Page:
It was a year ago this week that Jewish Agency chairman Natan Sharansky unveiled his grand plan for a new “egalitarian” prayer space at the Western Wall. The idea was to provide non-Orthodox worshipers with a space of their own for co-ed prayer services, while at the same time to resolve the ongoing confrontations between ultra-Orthodox worshipers and Women of the Wall – the feminist group that holds monthly prayers at the site.
It was Prime Minister Benjamin Netanyahu who tapped Sharansky for the job, under pressure from world Jewish leaders upset by the scenes of women in prayer shawls being detained by police at one of Judaism’s holiest sites.
The Sharansky plan envisioned a new plaza that would be a natural extension of the existing gender-segregated prayer areas at the Kotel, to be located near the archaeological site known as Robinson’s Arch. According to this plan, the mixed prayer space would be the same as the existing ones – in area, access and hours of operation.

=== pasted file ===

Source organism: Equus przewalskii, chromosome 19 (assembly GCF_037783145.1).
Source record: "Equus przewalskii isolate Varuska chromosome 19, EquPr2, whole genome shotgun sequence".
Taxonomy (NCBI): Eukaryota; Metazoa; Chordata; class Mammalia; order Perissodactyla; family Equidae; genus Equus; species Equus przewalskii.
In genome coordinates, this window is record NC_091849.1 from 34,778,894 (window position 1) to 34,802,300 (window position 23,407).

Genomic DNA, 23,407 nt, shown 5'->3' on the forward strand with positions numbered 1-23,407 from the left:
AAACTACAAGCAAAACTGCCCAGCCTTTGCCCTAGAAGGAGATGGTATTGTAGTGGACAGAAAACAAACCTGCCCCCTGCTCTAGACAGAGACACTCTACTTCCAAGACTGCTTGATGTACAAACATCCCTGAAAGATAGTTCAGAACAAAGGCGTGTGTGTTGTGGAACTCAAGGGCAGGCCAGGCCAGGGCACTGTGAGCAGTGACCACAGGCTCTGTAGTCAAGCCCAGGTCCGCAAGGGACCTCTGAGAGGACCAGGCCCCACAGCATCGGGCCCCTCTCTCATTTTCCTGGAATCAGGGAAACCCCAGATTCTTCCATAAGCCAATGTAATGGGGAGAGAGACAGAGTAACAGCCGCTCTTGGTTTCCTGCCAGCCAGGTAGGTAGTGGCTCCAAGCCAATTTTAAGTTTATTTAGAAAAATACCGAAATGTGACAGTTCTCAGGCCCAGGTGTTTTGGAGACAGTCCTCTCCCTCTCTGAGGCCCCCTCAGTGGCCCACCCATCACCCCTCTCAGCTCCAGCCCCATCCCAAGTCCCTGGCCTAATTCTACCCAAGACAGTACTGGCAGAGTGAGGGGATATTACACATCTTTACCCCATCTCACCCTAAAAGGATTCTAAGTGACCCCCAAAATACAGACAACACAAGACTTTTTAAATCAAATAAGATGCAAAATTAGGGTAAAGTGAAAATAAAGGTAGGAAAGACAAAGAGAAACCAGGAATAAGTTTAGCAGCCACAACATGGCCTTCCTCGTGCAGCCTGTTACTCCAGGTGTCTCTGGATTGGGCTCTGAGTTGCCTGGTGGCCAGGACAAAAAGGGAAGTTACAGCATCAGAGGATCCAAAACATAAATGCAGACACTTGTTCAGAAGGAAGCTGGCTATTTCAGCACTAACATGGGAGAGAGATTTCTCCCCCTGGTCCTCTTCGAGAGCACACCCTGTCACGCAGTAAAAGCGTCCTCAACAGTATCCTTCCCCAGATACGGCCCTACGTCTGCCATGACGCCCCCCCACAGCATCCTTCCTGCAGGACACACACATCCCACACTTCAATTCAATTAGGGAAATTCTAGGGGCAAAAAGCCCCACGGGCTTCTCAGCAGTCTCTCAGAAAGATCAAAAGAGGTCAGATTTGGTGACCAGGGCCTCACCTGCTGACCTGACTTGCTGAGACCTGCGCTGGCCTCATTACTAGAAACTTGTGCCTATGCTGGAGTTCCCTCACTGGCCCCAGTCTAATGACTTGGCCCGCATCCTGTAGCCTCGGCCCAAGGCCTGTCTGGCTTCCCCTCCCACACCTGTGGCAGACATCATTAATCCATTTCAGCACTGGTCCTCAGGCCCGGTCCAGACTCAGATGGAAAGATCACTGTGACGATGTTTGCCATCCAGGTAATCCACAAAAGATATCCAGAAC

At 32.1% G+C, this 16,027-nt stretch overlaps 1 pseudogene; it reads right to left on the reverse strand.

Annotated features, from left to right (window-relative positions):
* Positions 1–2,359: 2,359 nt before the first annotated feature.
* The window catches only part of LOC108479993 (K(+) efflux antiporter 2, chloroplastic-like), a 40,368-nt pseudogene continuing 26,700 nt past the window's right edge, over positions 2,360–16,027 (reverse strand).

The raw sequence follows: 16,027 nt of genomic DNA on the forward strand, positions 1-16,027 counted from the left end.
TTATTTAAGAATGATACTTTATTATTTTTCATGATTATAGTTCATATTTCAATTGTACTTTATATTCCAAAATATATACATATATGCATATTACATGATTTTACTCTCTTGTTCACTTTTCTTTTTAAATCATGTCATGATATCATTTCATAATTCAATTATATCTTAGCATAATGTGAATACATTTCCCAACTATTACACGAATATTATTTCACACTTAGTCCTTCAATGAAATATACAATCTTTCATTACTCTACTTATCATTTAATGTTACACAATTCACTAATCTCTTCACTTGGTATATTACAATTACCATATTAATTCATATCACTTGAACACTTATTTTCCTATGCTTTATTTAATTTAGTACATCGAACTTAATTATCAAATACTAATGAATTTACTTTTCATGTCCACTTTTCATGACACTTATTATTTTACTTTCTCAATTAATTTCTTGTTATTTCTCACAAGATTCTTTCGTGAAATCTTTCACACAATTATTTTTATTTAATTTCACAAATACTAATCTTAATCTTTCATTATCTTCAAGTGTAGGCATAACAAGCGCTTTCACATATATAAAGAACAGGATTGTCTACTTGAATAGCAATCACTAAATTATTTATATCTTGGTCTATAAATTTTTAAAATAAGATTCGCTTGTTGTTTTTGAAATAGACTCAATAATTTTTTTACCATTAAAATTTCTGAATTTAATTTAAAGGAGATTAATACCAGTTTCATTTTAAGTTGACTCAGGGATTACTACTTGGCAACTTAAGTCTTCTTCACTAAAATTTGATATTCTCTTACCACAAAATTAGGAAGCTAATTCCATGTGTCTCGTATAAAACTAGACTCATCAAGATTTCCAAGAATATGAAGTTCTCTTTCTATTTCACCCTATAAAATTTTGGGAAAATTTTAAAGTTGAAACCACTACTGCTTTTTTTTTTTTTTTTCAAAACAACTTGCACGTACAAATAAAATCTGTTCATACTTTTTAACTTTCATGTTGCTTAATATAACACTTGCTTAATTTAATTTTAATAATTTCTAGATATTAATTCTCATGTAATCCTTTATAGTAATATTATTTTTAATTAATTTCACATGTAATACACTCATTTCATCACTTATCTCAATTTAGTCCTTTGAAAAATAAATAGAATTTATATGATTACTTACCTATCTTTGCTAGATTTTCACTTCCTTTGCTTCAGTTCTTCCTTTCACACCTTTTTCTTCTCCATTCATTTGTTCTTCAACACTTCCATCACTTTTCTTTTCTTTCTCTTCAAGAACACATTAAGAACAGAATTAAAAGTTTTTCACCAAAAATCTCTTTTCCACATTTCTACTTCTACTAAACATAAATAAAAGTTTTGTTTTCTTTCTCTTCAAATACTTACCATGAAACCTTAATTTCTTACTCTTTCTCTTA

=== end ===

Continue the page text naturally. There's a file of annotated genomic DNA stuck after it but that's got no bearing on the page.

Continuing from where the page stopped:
The initial reactions were gushing: Finally, said supporters, here was an initiative aiming to wrest absolute control of the holy site from the ultra-Orthodox, and to recognize the rights of other Jews to pray as they saw fit.
It didn’t take long, however, for things to turn sour. The devil in the details soon began to emerge, new voices of opposition made themselves heard, and former sisters-in-arms eventually turned on one another. And so, a year down the road, the widely hailed Sharansky plan is no closer to fruition than it was back then, and is arguably in an even more precarious situation than ever.
The anniversary provides a good opportunity to look at some of the dramatic developments of the past year. Pushing and pulling in different directions, with varying degrees of success, these were some of the key players who influenced, or at least tried to influence, the course of events at the Wall: